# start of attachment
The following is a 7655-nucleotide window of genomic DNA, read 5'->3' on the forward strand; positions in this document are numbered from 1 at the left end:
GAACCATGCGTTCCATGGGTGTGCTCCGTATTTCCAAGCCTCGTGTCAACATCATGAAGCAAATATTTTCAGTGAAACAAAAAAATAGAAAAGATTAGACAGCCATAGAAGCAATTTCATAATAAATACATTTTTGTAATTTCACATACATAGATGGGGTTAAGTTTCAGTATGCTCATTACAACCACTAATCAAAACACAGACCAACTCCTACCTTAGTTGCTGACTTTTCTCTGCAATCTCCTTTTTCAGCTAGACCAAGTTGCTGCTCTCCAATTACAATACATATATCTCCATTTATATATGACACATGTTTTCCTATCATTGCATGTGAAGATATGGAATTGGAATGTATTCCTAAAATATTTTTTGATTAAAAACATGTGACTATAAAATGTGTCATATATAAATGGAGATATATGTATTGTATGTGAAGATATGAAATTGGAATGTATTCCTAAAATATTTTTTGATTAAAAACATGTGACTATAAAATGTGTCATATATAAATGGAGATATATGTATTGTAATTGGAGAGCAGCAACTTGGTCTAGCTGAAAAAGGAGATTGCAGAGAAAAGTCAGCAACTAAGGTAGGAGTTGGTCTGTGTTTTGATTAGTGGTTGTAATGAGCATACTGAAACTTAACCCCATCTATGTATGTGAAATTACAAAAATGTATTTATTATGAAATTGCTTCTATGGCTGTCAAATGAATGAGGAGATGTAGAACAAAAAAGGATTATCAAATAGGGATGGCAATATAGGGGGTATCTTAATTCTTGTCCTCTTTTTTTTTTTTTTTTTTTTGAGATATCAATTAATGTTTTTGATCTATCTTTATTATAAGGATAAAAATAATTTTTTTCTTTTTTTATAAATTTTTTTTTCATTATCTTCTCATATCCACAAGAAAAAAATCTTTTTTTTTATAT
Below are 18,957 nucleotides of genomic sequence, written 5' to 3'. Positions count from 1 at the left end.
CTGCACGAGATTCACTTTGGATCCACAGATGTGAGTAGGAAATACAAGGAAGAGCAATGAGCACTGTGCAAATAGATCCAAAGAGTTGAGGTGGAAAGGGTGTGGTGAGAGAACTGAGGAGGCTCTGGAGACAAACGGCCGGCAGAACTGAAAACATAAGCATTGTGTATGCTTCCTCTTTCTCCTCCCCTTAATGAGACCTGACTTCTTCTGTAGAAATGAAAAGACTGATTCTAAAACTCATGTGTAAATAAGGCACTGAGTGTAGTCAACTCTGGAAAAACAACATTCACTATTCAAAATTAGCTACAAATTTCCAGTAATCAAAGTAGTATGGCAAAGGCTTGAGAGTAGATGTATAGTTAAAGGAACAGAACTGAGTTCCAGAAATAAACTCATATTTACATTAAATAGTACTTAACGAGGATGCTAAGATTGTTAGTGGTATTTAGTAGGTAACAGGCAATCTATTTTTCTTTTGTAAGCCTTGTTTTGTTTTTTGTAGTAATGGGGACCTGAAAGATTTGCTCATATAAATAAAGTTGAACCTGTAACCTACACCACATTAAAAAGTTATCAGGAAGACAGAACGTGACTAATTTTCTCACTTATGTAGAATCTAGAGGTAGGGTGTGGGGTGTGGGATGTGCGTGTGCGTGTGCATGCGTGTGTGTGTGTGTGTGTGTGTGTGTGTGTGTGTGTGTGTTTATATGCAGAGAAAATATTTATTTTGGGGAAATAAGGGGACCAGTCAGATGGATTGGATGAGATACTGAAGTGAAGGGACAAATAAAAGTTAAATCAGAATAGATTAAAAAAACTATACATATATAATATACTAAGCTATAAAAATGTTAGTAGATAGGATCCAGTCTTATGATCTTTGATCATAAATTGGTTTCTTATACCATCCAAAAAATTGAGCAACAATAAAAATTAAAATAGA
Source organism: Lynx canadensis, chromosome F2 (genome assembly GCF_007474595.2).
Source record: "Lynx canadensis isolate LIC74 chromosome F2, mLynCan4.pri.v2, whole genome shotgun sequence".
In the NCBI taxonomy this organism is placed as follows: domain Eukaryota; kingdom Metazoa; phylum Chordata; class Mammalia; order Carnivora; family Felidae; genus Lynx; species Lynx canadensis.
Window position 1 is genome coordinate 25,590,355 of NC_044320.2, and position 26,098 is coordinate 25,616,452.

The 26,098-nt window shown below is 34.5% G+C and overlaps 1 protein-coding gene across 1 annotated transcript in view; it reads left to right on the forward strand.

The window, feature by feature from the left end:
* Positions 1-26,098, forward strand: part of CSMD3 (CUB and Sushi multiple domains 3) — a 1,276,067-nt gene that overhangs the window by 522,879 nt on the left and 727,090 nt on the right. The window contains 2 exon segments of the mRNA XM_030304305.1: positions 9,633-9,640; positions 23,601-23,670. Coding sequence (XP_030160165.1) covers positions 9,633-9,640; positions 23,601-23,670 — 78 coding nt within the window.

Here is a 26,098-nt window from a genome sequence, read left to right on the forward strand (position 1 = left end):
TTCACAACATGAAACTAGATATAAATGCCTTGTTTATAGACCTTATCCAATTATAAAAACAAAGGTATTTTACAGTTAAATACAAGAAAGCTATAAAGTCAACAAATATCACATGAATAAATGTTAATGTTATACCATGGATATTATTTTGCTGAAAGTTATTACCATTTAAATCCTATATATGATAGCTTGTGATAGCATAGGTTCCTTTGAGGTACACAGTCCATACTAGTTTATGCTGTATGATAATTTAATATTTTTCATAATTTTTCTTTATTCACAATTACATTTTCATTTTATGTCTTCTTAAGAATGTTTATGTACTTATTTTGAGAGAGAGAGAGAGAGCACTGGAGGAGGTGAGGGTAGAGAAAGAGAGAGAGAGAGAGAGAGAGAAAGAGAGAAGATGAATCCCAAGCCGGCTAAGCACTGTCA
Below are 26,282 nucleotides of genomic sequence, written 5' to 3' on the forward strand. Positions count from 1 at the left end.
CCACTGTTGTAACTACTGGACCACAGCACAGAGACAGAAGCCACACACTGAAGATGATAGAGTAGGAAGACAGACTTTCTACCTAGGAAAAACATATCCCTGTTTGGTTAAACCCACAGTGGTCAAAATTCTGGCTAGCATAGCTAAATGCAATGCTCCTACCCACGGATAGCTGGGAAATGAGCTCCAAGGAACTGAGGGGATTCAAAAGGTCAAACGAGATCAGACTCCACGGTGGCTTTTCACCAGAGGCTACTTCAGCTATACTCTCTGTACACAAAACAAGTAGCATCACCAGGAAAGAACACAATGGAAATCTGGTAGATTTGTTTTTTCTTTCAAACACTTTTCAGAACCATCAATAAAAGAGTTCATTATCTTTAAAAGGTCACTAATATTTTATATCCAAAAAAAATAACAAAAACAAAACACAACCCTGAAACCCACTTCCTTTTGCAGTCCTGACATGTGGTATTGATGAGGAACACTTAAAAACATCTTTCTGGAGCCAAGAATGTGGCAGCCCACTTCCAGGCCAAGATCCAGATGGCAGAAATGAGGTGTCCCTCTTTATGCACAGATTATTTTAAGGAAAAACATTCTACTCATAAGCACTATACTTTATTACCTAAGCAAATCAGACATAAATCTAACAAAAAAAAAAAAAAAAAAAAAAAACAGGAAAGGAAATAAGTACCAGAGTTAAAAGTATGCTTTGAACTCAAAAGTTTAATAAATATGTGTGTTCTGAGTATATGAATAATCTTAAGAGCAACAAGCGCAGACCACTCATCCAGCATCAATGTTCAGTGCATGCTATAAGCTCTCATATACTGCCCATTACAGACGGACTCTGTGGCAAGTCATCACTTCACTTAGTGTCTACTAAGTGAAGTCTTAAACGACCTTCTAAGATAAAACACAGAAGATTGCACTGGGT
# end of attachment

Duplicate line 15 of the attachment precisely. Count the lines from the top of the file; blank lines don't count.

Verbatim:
CCACTGTTGTAACTACTGGACCACAGCACAGAGACAGAAGCCACACACTGAAGATGATAGAGTAGGAAGACAGACTTTCTACCTAGGAAAAACATATCCCTGTTTGGTTAAACCCACAGTGGTCAAAATTCTGGCTAGCATAGCTAAATGCAATGCTCCTACCCACGGATAGCTGGGAAATGAGCTCCAAGGAACTGAGGGGATTCAAAAGGTCAAACGAGATCAGACTCCACGGTGGCTTTTCACCAGAGGCTACTTCAGCTATACTCTCTGTACACAAAACAAGTAGCATCACCAGGAAAGAACACAATGGAAATCTGGTAGATTTGTTTTTTCTTTCAAACACTTTTCAGAACCATCAATAAAAGAGTTCATTATCTTTAAAAGGTCACTAATATTTTATATCCAAAAAAAATAACAAAAACAAAACACAACCCTGAAACCCACTTCCTTTTGCAGTCCTGACATGTGGTATTGATGAGGAACACTTAAAAACATCTTTCTGGAGCCAAGAATGTGGCAGCCCACTTCCAGGCCAAGATCCAGATGGCAGAAATGAGGTGTCCCTCTTTATGCACAGATTATTTTAAGGAAAAACATTCTACTCATAAGCACTATACTTTATTACCTAAGCAAATCAGACATAAATCTAACAAAAAAAAAAAAAAAAAAAAAAAACAGGAAAGGAAATAAGTACCAGAGTTAAAAGTATGCTTTGAACTCAAAAGTTTAATAAATATGTGTGTTCTGAGTATATGAATAATCTTAAGAGCAACAAGCGCAGACCACTCATCCAGCATCAATGTTCAGTGCATGCTATAAGCTCTCATATACTGCCCATTACAGACGGACTCTGTGGCAAGTCATCACTTCACTTAGTGTCTACTAAGTGAAGTCTTAAACGACCTTCTAAGATAAAACACAGAAGATTGCACTGGGT